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Article
August 1978

Increased Pulmonary Arteriovenous Shunting in Humans Following Blood TransfusionRelation to Screen Filtration Pressure of Transfused Blood and Prevention by Dacron Wool (Swank) Filtration

Author Affiliations

From the Department of Surgery, Tulane University School of Medicine, New Orleans. Dr Barrett is an Ainsworth Scholar from the National University of Ireland and a Surgical Research Fellow.

Arch Surg. 1978;113(8):947-950. doi:10.1001/archsurg.1978.01370200041008
Abstract

• Transfusion through standard filters to dogs of stored blood containing microaggregates results in an increase in pulmonary arteriovenous shunting (Qs/Qt) and a decreased diffusion capacity of the lung for O2. These effects are due to microemboli that pass the filters and are prevented by use of Dacron wool (Swank) micropore transfusion filters. It was the purpose of this study to determine whether alterations in pulmonary shunting occur in humans following transfusion of stored blood through standard transfusion filters.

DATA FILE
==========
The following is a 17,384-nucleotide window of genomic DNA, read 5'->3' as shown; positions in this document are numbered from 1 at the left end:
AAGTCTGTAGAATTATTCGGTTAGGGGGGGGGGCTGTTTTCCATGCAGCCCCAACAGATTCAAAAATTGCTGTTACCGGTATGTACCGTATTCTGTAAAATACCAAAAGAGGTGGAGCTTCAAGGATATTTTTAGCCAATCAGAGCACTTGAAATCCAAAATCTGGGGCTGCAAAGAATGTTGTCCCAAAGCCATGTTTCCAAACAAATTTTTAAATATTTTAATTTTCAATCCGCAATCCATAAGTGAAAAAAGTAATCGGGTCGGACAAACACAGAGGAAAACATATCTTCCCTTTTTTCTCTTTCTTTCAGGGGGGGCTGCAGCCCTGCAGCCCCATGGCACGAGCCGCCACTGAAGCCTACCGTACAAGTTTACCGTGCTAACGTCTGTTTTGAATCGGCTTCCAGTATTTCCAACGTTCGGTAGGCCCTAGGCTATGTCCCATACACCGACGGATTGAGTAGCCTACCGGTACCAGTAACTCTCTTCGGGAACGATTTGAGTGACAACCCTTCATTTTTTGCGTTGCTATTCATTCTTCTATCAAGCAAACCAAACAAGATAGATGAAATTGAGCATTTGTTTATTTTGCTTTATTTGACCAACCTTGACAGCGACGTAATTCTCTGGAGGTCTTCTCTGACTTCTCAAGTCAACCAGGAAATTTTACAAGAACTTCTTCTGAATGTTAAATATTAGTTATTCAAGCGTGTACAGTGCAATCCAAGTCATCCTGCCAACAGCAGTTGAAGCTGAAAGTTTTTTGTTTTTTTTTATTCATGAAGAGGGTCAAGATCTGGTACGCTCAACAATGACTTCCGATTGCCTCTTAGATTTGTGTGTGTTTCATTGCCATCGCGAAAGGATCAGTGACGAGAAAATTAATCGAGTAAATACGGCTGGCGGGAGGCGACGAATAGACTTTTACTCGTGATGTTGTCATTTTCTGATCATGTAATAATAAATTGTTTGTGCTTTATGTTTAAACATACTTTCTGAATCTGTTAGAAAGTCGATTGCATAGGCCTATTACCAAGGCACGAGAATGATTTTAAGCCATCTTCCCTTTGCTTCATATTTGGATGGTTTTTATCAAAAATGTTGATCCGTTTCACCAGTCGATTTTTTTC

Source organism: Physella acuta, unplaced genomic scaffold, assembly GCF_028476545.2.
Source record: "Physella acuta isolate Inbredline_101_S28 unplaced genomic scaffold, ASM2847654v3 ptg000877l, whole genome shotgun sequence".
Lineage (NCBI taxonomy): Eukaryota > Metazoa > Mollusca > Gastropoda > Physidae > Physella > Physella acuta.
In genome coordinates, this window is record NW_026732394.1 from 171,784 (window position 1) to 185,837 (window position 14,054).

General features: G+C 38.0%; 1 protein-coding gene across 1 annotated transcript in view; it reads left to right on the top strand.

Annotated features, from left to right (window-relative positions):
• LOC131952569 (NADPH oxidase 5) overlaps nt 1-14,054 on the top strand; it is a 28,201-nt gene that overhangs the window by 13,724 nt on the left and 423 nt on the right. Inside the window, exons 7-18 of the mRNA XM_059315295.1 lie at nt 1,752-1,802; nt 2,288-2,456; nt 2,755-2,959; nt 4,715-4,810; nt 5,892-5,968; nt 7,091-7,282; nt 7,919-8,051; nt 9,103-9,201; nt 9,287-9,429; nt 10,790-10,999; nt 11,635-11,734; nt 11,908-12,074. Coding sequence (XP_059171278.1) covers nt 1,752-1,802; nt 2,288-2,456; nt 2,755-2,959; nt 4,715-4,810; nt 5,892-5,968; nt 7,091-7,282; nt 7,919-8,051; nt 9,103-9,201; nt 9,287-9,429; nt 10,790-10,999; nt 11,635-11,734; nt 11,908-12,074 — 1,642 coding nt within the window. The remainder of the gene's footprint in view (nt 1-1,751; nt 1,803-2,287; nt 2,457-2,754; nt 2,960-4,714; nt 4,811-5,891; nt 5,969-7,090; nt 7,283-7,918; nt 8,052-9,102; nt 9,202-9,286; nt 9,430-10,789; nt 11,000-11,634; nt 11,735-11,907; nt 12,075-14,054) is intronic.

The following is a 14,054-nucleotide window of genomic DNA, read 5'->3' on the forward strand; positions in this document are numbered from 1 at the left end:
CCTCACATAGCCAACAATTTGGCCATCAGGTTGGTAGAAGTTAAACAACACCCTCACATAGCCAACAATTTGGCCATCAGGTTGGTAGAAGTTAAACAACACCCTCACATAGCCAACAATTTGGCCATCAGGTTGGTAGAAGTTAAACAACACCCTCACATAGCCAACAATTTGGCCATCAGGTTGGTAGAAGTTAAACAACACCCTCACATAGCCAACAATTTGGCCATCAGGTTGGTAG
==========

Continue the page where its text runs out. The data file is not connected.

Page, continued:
In eight patients transfused over 20% of blood volumes through standard filters, Qs/Qt and alveolar-arterial O2 tension differences increased significantly. These changes did not occur in patients transfused comparable amounts of blood through Dacron wool (Swank) filters or in patients transfused less than 20% of blood volumes. A direct correlation was found between the absolute percent change in Qs/Qt and the quantity of microaggregates passing the filter and present in the transfused blood.

It is concluded that removal from stored blood of microaggregates by administration of the blood through effective micropore transfusion filters prevents an increase in Qs/Qt caused by administration of such material.

(Arch Surg 113:947-950, 1978)

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